The Brumbaughs Likely Inherited Early in their History an Intensity in their Religious Passions

Recently, I commissioned research on what circumstances Johann Jacob Brumbach/Brumbaugh (1726-99) left behind when he emigrated in 1750 from his village of origin in Osthelden, district Krumbach, Ferndorff Lutheran parish, Nassau-Siegen in the principality of Westphalia, German lands of the Holy Roman Empire. For this task, I selected LegacyTree Genealogists of Salt Lake City, an excellent firm which has both remote and on-site services and personnel. They had already done well other research projects for me, and an experienced German genealogist completed the Brumbach research. The result was a “Research Report [Norman Donoghue by LegacyTree, Brumbach2109-2012875 – 22 April 2022]” complete with sources in footnotes and I am drawing heavily upon that report for this my own report on the family heritage.

                                    Religious Activity 

The most prominent conclusion of the above report is that while Johann Jacob Brumbaugh was baptized in 1726 in the Lutheran parish of Ferndorff, of which his village of Osthelden was part, the village of Schwarzenau, the site of historic origin of a Pietist movement, was close by and had adherents present in his native village of Osthelden (literally “East slope”), a village of less than 175 persons. It was all in a rural, heavily forested area. It was less that 20 miles away where Alexander Mack and the other leaders of the German Baptist Brethren sect gathered in 1708 before they emigrated through Amsterdam to Philadelphia in 1719 to rural Pennsylvania and Maryland where at the time of the American Revolution, about 1,000 Brethren worshipped in rural “house churches” in barns equipped with several benches (Jacob died owning 15 benches found in the barn as part of his inventory). This later led to modest sized plain buildings being erected near brooks and streams for their three times forward, full body immersion in flowing water for their baptismal practices. Many local, reform-minded worshipers had gathered in home-based conventicles in Siegerland to avoid being discovered and persecuted by the majority. They sought to return to the simplicity and purity of early Christianity but were treated harshly by local Protestant church authorities.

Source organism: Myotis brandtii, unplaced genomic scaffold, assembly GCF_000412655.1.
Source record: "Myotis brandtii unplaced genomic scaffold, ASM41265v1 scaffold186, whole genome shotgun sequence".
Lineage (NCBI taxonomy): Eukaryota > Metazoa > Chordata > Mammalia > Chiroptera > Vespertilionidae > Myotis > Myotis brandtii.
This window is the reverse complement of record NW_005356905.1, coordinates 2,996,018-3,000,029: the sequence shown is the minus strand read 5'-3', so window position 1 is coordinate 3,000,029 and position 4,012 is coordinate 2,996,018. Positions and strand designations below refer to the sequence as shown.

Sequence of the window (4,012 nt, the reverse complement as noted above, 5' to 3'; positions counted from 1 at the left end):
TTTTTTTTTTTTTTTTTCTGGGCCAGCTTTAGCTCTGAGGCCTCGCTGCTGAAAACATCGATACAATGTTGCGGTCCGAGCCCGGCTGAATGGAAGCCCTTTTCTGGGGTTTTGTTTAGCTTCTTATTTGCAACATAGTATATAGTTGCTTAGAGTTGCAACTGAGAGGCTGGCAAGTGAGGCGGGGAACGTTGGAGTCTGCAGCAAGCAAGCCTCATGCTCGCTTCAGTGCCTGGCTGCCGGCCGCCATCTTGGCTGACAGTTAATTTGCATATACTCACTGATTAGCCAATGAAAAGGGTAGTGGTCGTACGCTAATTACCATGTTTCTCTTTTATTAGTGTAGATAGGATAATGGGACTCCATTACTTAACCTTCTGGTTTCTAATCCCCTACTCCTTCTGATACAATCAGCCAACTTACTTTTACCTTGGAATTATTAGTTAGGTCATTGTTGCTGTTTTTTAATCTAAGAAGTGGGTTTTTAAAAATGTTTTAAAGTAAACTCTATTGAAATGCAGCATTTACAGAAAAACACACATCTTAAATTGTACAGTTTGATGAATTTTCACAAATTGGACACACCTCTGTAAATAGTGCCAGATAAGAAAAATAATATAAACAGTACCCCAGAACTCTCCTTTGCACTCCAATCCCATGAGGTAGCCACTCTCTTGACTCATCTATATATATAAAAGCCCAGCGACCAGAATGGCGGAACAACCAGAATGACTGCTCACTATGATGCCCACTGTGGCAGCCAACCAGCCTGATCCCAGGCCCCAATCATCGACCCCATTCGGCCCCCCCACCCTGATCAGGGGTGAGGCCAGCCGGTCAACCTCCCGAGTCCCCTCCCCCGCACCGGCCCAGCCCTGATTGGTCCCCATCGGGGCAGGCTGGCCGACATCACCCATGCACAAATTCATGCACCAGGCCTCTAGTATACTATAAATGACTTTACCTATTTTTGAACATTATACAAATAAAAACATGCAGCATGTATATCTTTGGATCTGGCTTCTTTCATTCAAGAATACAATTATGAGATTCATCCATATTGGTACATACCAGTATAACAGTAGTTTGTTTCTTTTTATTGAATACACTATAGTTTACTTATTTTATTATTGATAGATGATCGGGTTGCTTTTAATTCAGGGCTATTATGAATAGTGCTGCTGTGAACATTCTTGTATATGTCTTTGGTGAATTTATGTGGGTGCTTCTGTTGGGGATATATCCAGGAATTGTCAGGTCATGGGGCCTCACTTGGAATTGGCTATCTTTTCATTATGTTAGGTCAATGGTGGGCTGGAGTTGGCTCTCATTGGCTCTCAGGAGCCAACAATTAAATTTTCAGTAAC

The first evidence of Pietist conventicles in the Krumbach area dates to 1739 when a “follower of the Pietist movement wrote a polemical letter [unsigned] to the Krombach pastor Achenbach.” (p. 14). Those opposing this trend called the Pietist sectarians “enthusiasts” or “separatists.” In March 1740, the church elders “discussed how the Separatists should be kept ‘in check’” and worried about “suspicious gatherings” (p. 15). If caught, such persons would be lectured about “spreading erroneous opinions.” The Ferndorf pastor Denhardt also “reported a strong Schwarmerei [bee hive?]” in his parish (p. 15). Alexander Mack (1679-1735) had organized and founded in 1708 his Brethren group of seven radical Pietists in Schwarzenau. They “believed Roman Catholic, Lutheran, and Reformed churches were taking extreme liberties with the true, pure message of Christianity as revealed in the New Testament” (pp. 15-16). Also among the neighbors of the Brumbachs in Germany were Mennonites who had emigrated north from Switzerland. These people had a very similar devotion to building a life around the model of early Christianity and practiced agricultural methods at the time which were advanced. They, too, would emigrate to Pennsylvania in search of religious freedom and a place to pursue successfully and in peace an agricultural life.